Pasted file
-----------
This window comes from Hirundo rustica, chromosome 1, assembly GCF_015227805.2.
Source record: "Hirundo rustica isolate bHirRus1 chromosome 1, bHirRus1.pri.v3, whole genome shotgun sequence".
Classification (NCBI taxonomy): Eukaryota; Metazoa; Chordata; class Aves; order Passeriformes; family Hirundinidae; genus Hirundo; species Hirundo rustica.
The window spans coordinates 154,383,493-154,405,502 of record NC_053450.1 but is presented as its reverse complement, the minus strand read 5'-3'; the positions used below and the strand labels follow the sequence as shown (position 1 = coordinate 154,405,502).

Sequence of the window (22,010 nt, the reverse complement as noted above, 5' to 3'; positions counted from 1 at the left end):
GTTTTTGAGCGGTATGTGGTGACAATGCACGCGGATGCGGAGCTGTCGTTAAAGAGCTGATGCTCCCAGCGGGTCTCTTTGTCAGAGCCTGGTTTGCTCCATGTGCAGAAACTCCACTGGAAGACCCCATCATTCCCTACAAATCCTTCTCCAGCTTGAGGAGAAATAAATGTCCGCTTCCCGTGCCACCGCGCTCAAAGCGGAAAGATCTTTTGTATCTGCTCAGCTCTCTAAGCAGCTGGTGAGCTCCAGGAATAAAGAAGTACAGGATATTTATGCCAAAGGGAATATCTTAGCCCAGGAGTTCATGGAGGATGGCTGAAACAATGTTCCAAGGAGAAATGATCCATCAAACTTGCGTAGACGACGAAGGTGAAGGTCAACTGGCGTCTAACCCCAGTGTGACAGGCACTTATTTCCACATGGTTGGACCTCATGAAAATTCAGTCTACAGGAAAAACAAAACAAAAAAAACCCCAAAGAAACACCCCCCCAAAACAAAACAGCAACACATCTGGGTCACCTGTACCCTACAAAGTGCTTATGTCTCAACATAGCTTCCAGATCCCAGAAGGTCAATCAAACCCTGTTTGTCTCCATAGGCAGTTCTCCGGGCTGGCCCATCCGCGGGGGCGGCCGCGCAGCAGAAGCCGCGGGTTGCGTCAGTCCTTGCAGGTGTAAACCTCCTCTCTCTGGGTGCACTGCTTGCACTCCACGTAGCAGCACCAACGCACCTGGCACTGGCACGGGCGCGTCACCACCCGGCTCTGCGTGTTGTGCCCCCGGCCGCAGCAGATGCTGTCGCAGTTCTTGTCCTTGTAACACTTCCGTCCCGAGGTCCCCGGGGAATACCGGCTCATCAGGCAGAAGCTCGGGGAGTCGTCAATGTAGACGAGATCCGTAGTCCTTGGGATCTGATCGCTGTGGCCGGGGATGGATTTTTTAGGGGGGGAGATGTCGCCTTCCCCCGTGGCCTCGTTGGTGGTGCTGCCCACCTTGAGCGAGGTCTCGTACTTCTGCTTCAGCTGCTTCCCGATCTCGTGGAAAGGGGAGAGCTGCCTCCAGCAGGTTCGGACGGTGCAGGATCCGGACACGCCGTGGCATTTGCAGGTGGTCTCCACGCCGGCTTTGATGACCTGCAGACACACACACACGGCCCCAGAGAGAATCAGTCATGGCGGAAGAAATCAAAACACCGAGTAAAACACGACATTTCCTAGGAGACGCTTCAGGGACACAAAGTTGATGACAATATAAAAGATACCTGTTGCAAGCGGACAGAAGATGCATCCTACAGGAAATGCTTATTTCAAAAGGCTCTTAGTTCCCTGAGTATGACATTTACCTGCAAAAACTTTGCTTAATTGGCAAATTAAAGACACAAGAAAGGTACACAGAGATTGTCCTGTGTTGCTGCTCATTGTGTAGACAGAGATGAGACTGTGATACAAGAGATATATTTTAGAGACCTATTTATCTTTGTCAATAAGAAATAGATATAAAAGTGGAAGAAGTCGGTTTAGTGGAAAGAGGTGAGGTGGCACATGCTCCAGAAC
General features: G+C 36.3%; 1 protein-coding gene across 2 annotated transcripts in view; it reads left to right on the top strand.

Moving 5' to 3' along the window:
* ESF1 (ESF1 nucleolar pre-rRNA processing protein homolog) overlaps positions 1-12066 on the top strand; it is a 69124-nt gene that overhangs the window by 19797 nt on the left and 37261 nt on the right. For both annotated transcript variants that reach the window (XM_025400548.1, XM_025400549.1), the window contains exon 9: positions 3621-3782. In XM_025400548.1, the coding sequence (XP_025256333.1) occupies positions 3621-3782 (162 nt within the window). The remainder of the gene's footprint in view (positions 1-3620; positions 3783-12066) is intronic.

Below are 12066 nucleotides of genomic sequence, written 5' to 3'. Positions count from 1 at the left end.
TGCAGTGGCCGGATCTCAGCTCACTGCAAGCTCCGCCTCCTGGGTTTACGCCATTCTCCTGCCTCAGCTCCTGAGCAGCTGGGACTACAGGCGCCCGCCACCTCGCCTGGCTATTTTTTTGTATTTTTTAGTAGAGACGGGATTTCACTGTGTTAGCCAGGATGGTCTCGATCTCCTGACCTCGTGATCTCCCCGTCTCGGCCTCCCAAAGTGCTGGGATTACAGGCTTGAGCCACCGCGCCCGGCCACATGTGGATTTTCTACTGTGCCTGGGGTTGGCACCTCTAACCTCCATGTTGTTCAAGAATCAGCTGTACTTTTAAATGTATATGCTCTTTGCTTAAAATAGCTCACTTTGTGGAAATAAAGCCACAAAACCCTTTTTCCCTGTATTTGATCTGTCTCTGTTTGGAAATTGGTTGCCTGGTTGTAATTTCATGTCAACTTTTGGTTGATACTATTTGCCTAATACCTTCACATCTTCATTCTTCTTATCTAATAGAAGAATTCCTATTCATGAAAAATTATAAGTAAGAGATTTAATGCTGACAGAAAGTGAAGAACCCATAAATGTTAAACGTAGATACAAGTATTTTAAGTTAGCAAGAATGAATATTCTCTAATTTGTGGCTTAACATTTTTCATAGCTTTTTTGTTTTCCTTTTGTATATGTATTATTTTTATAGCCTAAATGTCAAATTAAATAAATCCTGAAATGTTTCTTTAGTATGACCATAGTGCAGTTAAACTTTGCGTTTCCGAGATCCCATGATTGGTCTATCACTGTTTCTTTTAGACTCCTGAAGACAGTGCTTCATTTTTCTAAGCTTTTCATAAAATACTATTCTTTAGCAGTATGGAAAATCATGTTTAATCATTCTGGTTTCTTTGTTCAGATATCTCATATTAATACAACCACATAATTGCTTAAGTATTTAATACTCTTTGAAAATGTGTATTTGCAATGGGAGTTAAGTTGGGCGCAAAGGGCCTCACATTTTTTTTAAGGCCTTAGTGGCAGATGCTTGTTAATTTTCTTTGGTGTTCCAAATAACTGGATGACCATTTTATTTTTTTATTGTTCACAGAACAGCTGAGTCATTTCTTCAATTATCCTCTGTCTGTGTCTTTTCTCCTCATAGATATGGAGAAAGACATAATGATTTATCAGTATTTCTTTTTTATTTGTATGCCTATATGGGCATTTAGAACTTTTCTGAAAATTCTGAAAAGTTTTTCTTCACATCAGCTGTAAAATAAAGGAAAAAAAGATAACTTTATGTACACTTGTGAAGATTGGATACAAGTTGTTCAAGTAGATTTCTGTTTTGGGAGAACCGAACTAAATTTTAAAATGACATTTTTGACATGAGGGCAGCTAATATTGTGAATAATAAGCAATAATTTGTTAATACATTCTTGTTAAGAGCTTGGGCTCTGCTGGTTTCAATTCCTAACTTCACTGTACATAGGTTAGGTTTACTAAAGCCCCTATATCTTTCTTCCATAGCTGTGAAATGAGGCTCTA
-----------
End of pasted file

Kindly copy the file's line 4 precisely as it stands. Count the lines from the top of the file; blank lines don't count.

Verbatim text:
The window spans coordinates 154,383,493-154,405,502 of record NC_053450.1 but is presented as its reverse complement, the minus strand read 5'-3'; the positions used below and the strand labels follow the sequence as shown (position 1 = coordinate 154,405,502).